Journal of Applied Phycology

, Volume 31, Issue 5, pp 2823–2832 | Cite as

Mixotrophic production of polyunsaturated fatty acids and carotenoids by the microalga Nannochloropsis gaditana

  • T. Menegol
  • G. I. Romero-Villegas
  • M. López-Rodríguez
  • E. Navarro-López
  • L. López-Rosales
  • Yusuf Chisti
  • M. C. Cerón-GarcíaEmail author
  • E. Molina-Grima


Microalgae are potential sources of high-value lipids and colorants for use in foods, cosmetics, and other applications. Biomass and metabolite productivities of photoautotrophic algae cultures are low because of limited availability of light. Therefore, mixotrophic cultures were investigated in parallel with photoautotrophic controls. In mixotrophy, some of the energy and carbon are supplied in the form of dissolved organic substrates in addition to inorganic carbon and light being available. The aim was to compare productivities of biomass, fatty acids, and carotenoid pigments in outdoor and indoor mixotrophic and photoautotrophic batch and continuous cultures. The edible and safe marine microalga Nannochloropsis gaditana was used in these studies. The alga could be grown mixotrophically using glucose and glycerol, but not acetate. Optimal concentrations of the organic carbon sources were 5 g L−1 for glucose and 1 g L−1 for glycerol. Mixotrophy substantially increased the biomass concentration and productivity relative to photoautotrophy. The maximum biomass productivity in mixotrophic batch cultures using glucose or glycerol was identical at 170 mg L−1 day−1, being 30% greater than control cultures. In continuous outdoor culture with glucose (5 g L−1) mixotrophy at 12 °C, the total carotenoids in the biomass were 83% higher compared to photoautotrophic control biomass, and the eicosapentaenoic acid (EPA) productivity was 2.2-fold higher relative to controls. The maximum EPA productivity was 11 mg L−1 day−1. Glucose mixotrophy increased the total lipids content in the biomass by 34% relative to photoautotrophic operation.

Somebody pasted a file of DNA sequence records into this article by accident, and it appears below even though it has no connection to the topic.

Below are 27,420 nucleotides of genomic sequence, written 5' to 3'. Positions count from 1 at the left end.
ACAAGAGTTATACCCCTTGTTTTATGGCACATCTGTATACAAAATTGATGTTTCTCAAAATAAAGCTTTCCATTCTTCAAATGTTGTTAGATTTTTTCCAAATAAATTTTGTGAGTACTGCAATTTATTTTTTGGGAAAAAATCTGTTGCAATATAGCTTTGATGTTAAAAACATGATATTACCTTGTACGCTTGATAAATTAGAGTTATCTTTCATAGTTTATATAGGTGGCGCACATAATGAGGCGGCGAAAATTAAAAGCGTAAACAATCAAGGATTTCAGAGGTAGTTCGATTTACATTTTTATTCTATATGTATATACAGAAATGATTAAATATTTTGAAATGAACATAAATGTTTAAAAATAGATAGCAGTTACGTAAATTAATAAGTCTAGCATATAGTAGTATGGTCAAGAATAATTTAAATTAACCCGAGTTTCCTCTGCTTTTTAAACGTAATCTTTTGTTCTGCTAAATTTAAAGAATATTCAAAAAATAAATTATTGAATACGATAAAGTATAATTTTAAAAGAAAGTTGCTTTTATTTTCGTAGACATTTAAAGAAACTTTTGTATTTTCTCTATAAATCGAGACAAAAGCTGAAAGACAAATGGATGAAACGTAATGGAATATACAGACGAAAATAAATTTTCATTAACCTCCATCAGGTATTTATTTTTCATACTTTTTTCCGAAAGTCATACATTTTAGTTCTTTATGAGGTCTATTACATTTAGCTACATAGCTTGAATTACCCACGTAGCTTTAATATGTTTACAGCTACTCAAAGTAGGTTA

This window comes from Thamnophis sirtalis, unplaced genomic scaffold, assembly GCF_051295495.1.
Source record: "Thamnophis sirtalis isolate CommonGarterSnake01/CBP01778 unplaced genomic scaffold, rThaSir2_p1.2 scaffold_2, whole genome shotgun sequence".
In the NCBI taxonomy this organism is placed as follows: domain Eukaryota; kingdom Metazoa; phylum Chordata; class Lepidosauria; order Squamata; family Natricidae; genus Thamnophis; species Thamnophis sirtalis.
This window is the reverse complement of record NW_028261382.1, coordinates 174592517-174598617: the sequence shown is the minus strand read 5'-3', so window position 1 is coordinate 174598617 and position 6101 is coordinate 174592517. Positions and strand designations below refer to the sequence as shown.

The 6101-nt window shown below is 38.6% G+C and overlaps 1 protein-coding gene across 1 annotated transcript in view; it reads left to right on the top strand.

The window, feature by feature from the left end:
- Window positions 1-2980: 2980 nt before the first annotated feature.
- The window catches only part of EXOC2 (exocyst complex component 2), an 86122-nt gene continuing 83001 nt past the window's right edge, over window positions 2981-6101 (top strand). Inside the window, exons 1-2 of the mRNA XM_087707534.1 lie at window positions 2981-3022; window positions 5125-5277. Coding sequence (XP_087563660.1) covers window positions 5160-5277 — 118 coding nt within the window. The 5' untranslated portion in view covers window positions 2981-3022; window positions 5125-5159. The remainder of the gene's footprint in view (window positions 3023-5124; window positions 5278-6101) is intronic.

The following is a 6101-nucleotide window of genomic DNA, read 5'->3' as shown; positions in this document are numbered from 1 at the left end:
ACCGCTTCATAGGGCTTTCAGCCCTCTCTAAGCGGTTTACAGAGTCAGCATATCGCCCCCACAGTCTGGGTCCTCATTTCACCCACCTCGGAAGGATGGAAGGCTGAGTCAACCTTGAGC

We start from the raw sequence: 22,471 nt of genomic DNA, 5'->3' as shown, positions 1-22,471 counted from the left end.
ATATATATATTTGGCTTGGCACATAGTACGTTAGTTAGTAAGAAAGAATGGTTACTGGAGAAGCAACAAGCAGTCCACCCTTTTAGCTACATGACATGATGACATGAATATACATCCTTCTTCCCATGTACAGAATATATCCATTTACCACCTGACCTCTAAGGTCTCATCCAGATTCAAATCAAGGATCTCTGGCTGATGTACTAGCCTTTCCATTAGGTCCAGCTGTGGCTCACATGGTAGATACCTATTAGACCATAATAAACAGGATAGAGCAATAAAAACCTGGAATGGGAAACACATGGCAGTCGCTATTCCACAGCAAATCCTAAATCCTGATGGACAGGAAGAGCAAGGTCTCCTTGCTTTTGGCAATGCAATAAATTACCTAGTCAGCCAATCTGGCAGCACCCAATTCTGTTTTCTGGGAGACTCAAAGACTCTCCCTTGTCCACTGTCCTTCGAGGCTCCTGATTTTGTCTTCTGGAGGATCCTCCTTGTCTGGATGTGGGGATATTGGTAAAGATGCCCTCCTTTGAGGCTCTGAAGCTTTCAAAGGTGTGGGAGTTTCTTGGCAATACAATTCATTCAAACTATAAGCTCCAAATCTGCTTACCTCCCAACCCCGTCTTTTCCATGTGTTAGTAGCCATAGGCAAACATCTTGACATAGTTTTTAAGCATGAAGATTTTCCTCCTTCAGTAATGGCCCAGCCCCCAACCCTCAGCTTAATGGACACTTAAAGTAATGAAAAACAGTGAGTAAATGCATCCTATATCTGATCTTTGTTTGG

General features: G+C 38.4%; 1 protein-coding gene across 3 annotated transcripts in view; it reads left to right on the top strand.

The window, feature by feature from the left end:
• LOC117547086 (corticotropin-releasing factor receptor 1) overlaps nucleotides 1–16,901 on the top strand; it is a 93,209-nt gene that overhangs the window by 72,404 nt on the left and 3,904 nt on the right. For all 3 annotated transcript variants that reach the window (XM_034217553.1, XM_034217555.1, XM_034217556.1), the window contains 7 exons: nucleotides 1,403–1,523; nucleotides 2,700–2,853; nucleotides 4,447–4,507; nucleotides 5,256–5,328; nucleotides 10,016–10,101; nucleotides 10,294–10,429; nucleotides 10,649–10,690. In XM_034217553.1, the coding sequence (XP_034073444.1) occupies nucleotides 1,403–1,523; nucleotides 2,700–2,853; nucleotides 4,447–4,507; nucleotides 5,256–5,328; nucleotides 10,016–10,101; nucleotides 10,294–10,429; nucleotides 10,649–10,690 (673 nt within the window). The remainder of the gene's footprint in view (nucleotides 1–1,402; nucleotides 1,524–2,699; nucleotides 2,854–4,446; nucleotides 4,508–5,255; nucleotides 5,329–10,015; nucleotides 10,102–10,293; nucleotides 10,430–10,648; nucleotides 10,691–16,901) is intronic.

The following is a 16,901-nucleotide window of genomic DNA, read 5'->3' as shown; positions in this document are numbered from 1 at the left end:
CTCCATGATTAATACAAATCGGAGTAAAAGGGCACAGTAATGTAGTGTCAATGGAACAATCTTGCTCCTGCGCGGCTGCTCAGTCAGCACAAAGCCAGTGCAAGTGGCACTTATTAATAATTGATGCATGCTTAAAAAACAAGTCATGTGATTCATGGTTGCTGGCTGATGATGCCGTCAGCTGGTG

Eustigmatophyceae Nannochloropsis gaditana Mixotrophic growth Polyunsaturated fatty acids Carotenoids Eicosapentaenoic acid 


Funding information

This work was supported by the general secretariat of Universities, Research, and Technology of Andalucía Government (AGR-5334) and was co-financed with FEDER funds. Additional funding was provided by the Marine Microalgae Biotechnology Group (BIO173), the Spanish Ministry of Economy and Competitiveness (CTQ2014-55888-C3-02), and the European Regional Development Fund Program.


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Copyright information

© Springer Nature B.V. 2019

Authors and Affiliations

  1. 1.Food Science and Technology InstituteFederal University of Rio Grande do SulPorto AlegreBrazil
  2. 2.Department of Chemical EngineeringUniversity of AlmeríaAlmeríaSpain
  3. 3.School of EngineeringMassey UniversityPalmerston NorthNew Zealand

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